So far, the book has focused on quick-and-dirty scripting, in the service of larger analytics goals. The most in-depth I've gotten about code is how to do unit testing and work within the context of a conventional software engineering team.
This chapter will take a step back and get into some of the more abstract, theoretical aspects of programming languages. This is important to know for two reasons. First, these considerations will often dictate important decisions about what tools to use when. You don't want to lock yourself into using the wrong technology for a task, especially if you find yourself working to create a large software framework. Secondly, tools that are fundamentally different can take some getting used to; understanding the core concepts will ease the transition if you have to pick up a new tool that is profoundly different from what you're used to.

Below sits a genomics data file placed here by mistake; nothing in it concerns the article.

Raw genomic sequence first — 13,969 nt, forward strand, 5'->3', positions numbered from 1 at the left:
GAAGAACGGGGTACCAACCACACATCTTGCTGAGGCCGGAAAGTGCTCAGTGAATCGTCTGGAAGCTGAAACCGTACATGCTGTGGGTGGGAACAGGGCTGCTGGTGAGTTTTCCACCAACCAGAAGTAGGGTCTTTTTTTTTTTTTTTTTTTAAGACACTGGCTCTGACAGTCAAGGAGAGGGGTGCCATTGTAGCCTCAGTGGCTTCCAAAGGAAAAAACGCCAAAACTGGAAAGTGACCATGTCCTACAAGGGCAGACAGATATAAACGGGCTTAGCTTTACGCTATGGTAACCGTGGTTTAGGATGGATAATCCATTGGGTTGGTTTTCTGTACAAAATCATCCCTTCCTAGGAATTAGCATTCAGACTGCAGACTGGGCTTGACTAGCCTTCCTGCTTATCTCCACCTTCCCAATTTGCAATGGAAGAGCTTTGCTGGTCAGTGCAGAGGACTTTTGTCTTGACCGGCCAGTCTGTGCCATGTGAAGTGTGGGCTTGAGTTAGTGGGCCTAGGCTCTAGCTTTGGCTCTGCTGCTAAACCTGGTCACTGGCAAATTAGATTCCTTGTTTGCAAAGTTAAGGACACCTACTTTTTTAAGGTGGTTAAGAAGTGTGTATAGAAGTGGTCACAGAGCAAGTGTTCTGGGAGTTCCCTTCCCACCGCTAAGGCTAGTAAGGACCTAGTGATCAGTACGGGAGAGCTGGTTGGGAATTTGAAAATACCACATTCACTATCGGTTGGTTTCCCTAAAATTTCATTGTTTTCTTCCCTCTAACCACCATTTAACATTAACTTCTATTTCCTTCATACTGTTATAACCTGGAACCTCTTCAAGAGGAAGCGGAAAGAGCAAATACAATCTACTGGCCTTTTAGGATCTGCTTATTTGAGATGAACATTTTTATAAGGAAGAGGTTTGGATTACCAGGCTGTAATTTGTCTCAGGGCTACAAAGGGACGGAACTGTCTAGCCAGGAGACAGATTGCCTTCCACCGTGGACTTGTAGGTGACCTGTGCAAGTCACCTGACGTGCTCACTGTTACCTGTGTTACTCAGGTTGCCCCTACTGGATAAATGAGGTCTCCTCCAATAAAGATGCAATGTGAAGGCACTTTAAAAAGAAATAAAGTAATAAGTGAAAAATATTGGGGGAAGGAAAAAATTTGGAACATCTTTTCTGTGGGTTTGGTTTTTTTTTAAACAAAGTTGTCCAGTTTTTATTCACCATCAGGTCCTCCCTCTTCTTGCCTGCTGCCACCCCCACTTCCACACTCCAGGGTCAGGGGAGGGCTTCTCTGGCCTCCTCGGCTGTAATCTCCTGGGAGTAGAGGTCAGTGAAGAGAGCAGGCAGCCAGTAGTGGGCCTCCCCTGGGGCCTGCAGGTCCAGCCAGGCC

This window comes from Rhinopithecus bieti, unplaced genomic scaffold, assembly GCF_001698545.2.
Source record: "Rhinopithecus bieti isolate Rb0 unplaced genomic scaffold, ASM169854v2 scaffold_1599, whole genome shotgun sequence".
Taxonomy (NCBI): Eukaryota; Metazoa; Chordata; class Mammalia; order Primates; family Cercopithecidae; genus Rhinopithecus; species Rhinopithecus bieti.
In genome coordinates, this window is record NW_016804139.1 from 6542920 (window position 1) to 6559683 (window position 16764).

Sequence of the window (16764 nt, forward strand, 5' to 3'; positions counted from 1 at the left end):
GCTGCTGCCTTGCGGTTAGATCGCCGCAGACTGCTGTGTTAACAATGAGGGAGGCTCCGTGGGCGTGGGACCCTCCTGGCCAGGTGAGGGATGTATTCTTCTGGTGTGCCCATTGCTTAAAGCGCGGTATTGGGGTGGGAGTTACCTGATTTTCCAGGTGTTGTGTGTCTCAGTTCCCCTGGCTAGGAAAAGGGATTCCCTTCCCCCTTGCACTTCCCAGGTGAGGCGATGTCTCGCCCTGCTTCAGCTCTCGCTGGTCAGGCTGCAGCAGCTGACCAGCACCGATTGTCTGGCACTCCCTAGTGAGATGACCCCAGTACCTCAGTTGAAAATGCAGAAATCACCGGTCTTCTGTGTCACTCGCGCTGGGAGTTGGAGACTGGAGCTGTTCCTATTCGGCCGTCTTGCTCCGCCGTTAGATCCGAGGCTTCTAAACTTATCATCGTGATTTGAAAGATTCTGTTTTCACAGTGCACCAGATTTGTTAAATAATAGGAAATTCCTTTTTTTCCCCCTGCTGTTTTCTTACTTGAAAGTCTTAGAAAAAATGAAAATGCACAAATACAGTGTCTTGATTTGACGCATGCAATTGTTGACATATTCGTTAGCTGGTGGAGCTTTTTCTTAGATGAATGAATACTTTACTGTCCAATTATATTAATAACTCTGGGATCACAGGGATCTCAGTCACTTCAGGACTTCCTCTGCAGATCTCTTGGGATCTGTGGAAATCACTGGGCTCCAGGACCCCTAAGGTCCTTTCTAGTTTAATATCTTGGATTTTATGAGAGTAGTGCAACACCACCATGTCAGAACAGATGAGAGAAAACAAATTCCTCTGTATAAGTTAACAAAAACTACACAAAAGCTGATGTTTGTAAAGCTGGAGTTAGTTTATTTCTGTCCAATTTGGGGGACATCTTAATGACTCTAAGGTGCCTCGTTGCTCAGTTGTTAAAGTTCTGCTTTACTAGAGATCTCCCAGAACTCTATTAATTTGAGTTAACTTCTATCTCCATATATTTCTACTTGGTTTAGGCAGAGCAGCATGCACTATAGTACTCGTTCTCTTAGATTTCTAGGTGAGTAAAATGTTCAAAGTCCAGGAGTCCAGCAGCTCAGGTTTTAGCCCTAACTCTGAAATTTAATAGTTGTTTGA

A “programming paradigm” is a conceptual way to think about the logical structure of a program and implement it in code. You can think of it as a sequence of instructions for how to perform the computation, a mathematical specification of what the output should look like, or a range of other options.
Before I get into the details, the first big thing you should know is that most modern high-level languages support all of these paradigms to one degree or another. This means that to a large degree you can mix and match paradigms depending on what ...